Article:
WWP The Project Newsletter Archive Volume 2, Number 2 From the Textbase

From the Textbase

The Countesse of Lincolnes Nurserie (excerpt)

Elizabeth Clinton,The Countess of Lincoln, 1622

"Oh consider, how comes our milke? is it not by the direct providence of God? Why provides he it, but for the child? The mothers then that refuse to nurse their owne children, doe they not despise Gods providence? Doe they not deny Gods will? Doe they not as it were say, I see, O God, by the meanes thou hast put into me, that thou wouldst have me nurse the child thou hast given me, but I will not doe so much for thee. Oh impious, and impudent unthankfulnesse; yea monstrous unnaturalnesse, both to their own natural fruit borne so neare their breasts, and fed in their owne wombes, and yet may not be suffered to sucke their owne milke.

And this unthankfulnesse, and unnaturalnesse is oftner the sinne of the Higher, and the richer sort, then of the meaner, and poorer, except some nice and prowd idle dames, who will imitate their betters, till they make their poore husbands beggars. And this is one hurt which the better ranke doe by their ill example; egge, and imbolden the lower ones to follow them to their losse: were it not better for Us greater persons to keepe Gods ordinance, & to shew the meaner their dutie in our good example? I am sure wee have more helpes to performe it, and have fewer probable reasons to alleage against it, then women that live by hard labour, & painfull toile. If such mothers as refuse this office of love, & of nature to their children, should hereafter be refused, despised, and neglected of those their children, were they not justly requited according to their owne unkind dealing? I might say more in handling this first point of my promise; but I leave the larger, and learneder discourse hereof unto men of art, and learning: only I speake of so much as I reade, and know in my owne experience, which if any of my sexe, and condition do receave good by, I am glad: if they scorne it, they shall have the reward of scorners. I write in modestie, and can reape no disgrace by their immodest folly."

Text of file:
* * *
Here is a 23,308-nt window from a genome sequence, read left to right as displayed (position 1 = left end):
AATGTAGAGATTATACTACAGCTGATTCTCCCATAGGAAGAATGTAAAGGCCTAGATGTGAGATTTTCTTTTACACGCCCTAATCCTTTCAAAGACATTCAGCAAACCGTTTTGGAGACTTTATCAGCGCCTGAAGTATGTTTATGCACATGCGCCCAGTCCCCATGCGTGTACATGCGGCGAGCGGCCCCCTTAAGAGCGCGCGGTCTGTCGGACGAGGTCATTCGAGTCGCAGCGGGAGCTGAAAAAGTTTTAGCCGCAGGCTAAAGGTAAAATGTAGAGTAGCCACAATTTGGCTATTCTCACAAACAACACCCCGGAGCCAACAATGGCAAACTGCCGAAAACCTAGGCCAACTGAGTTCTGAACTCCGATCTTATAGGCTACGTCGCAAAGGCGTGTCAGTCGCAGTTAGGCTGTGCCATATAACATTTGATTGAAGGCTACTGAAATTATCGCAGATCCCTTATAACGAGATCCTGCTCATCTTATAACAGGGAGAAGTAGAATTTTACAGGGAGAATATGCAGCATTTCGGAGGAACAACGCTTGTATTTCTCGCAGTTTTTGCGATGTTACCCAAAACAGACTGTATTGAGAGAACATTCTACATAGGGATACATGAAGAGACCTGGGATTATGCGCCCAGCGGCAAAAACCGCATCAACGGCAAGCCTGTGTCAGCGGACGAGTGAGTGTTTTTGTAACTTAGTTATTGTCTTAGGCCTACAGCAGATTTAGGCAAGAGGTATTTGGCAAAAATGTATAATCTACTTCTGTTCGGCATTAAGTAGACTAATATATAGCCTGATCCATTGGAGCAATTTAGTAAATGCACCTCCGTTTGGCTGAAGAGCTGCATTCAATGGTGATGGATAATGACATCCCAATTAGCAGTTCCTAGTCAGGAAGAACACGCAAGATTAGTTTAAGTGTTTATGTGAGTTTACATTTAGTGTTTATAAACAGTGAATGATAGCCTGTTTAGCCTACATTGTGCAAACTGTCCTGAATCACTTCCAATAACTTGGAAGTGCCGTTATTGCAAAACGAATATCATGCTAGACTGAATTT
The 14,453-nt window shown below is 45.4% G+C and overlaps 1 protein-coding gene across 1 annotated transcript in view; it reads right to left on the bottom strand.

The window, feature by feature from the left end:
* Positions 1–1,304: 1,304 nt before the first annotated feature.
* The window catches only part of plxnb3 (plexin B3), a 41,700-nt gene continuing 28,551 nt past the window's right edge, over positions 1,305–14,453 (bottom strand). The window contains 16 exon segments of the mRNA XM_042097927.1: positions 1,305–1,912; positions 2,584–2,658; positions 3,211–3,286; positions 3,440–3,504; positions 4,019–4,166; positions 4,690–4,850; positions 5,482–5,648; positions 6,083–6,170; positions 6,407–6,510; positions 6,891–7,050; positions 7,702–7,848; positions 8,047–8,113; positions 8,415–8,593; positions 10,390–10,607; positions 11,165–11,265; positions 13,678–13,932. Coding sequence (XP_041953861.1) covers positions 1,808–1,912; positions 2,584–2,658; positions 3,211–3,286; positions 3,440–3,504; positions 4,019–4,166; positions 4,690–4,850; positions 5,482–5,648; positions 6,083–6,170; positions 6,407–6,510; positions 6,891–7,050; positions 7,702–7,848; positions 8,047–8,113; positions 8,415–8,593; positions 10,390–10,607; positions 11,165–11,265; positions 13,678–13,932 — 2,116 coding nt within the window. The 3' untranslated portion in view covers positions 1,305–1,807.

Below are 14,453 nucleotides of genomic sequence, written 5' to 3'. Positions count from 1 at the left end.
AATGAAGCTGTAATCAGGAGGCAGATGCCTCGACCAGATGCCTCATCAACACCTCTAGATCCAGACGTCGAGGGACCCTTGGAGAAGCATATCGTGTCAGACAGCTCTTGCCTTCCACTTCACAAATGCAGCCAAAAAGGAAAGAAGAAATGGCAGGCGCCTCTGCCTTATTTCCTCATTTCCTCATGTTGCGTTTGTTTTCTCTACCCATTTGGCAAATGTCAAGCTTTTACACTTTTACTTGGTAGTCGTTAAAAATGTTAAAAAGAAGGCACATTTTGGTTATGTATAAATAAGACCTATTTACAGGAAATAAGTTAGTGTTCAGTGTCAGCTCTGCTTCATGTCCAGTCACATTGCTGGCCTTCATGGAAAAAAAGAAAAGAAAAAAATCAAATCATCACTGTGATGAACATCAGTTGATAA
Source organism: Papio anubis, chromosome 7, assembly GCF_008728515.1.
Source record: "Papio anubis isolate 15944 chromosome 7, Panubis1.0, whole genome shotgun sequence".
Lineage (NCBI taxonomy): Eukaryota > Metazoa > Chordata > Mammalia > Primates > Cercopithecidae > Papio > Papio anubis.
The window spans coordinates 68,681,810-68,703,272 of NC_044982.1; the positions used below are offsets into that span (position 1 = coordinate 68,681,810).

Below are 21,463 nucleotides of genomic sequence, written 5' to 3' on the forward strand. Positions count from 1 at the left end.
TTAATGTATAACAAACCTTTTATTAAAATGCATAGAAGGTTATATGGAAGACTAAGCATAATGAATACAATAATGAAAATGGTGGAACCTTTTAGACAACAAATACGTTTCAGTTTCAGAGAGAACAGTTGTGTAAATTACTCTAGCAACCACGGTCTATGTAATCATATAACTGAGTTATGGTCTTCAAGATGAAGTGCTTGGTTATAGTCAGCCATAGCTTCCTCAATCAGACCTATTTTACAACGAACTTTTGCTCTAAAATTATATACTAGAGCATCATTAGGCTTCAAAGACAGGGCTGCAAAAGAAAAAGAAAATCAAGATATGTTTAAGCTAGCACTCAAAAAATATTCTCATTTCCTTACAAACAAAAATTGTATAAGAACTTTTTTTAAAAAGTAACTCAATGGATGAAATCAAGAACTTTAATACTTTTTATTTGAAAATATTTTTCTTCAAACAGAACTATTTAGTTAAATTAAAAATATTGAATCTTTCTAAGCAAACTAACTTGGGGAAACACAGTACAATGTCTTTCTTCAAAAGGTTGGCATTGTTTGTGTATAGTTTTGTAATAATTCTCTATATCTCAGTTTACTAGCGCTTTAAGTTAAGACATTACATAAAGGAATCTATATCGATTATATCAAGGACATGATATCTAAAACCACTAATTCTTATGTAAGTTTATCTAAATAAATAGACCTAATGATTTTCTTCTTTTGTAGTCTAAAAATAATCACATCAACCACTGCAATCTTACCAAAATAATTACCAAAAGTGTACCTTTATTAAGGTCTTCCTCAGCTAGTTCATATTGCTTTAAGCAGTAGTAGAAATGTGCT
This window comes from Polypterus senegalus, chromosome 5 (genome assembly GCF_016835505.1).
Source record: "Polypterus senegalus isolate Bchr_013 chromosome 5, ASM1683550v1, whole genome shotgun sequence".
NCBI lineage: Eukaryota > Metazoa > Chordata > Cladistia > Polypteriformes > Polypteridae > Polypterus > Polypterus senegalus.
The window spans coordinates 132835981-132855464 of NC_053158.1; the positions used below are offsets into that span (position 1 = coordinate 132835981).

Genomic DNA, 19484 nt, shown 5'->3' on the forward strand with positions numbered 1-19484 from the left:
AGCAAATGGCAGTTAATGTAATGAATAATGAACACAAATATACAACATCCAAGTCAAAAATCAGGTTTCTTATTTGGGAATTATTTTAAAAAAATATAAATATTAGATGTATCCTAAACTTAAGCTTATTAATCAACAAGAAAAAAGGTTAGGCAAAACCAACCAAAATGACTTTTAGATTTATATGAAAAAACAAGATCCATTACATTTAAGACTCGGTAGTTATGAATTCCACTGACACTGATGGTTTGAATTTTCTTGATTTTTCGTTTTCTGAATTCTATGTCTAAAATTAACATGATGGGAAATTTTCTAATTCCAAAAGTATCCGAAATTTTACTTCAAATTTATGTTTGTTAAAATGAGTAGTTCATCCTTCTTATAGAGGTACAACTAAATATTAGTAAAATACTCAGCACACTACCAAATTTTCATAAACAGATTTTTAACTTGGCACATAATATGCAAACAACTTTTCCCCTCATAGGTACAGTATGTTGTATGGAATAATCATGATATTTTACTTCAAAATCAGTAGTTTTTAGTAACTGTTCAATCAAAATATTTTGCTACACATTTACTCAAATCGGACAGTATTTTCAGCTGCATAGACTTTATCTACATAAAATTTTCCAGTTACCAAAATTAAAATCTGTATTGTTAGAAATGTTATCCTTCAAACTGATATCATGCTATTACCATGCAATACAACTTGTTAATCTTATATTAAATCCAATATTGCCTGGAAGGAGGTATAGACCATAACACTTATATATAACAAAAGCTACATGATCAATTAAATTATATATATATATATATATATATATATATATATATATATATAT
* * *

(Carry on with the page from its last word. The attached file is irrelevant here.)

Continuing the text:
(10-12)

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